The American philosophy professor John Kaag tries a different tack, aiming to use Nietzsche as a kind of elevated self-help guru, scattering discussions of the philosopher’s life and works through a memoir of the author’s own youth and romantic life. ... Unnecessarily, Kaag takes us through the airport as they set off on their trip, but the interest intensifies as we begin to breathe with his family the purer air of the mountains. They settle into a fine old hotel, and we hear about Nietzsche’s love affair with Lou Salomé, and accompany the author on a series of solitary hikes. “Christ, it was a long way to the bottom,” he remarks at one point. “Absolute certainty did not live up here.” We learn about his trousers and footwear, and there are good expository accounts of the major Nietzschean works, on tragedy, the genealogy of morals and so on. Kaag has a pleasingly wry, compact style, and is particularly interesting on thinkers that Nietzsche influenced heavily: Herman Hesse and Theodor Adorno.
When American philosopher John Kaag was 19, he nearly killed himself in the Swiss Alps in an attempt to ape Nietzsche and imagine himself above the “self- imposed constraints that quietly govern modern life”. Actually, he argues now, Nietzschean ideas are better suited to the conundrums of middle age, and Kaag reassesses them while pondering his own life journey. A thoughtful mix of biography and memoir, it confronts the predictability of adult life head-on.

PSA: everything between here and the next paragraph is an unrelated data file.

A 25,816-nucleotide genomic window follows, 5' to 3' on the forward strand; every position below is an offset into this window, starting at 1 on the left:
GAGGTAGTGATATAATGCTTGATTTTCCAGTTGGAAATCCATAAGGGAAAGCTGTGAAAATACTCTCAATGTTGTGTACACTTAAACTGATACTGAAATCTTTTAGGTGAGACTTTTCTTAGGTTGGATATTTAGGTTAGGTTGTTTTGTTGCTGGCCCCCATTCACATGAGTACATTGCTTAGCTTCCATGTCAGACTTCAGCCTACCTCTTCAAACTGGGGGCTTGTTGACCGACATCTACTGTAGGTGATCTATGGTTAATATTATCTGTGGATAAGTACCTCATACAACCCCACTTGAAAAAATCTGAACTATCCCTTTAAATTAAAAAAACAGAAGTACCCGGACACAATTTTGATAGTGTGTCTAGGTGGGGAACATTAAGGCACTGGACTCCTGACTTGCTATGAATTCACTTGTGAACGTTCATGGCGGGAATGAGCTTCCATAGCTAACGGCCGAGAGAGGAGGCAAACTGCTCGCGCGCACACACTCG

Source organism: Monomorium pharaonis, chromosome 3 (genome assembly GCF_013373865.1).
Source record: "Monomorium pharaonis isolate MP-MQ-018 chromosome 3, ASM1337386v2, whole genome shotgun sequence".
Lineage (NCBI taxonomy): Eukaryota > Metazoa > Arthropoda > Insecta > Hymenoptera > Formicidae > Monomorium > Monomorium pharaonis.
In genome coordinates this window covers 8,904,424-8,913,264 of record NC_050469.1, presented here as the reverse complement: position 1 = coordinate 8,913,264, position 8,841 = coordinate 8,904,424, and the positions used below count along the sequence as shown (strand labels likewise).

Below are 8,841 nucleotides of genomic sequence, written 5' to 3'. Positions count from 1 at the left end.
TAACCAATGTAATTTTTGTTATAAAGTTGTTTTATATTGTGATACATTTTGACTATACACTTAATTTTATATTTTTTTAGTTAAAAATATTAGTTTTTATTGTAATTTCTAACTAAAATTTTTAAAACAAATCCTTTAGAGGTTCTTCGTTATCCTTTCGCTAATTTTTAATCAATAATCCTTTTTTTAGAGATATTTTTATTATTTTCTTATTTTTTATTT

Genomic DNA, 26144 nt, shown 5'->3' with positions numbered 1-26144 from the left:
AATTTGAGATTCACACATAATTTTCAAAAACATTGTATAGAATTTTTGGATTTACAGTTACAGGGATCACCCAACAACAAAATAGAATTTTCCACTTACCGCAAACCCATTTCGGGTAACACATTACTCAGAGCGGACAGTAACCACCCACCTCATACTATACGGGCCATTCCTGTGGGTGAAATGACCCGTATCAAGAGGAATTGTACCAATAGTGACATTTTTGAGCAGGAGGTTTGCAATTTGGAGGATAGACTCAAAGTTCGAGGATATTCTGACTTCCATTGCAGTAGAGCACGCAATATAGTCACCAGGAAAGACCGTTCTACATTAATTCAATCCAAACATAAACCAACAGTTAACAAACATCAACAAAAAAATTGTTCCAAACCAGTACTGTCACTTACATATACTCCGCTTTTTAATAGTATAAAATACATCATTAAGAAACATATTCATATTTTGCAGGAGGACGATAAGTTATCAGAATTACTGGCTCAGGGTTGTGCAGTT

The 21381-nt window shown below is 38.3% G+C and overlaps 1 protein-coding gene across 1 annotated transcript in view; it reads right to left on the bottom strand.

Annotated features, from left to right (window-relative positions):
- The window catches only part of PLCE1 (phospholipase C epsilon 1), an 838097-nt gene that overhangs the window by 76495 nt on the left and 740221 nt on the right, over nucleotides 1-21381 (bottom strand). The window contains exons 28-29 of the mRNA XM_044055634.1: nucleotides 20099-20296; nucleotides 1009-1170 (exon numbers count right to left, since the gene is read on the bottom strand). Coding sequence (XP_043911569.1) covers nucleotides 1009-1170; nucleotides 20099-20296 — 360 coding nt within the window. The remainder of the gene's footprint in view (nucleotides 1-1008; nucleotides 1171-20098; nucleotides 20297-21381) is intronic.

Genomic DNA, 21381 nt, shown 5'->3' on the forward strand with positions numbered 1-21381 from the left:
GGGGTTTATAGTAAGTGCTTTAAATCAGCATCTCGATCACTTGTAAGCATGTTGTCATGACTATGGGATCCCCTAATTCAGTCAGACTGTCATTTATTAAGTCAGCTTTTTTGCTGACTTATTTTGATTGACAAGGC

What follows is, on one level, a fantastically well-written and engaging primer on Nietsche’s life and work, and, on another, a searingly honest odyssey into the author’s psyche, by turns fascinating and frustrating...Ultimately, this is the story of a man finally laying to rest his Nietzschean obsession and his Nietzschean impulses. Back at home in the United States, he writes: “I longed for another trip to Switzerland, if only to let Basel redeem itself.”
The result has remarkable coherence and momentum. Kaag, who teaches at the University of Massachusetts, Lowell, writes extremely well for a philosophy professor: clearly and with scholarly responsibility, but also personally and stylishly. His synthesis of genres worked just fine in American Philosophy, but it comes more sharply into focus and yields a more distinctive narrative voice in Hiking with Nietzsche. The reading of Nietzsche constitutes a surprisingly complex engagement with the oeuvre, considering how quickly and comprehensibly Kaag’s journey and his book unfold. Indeed, the book amounts to an excellent introduction to Nietzsche’s big ideas: the genealogical method, the eternal recurrence, amor fati and the death of God, among others.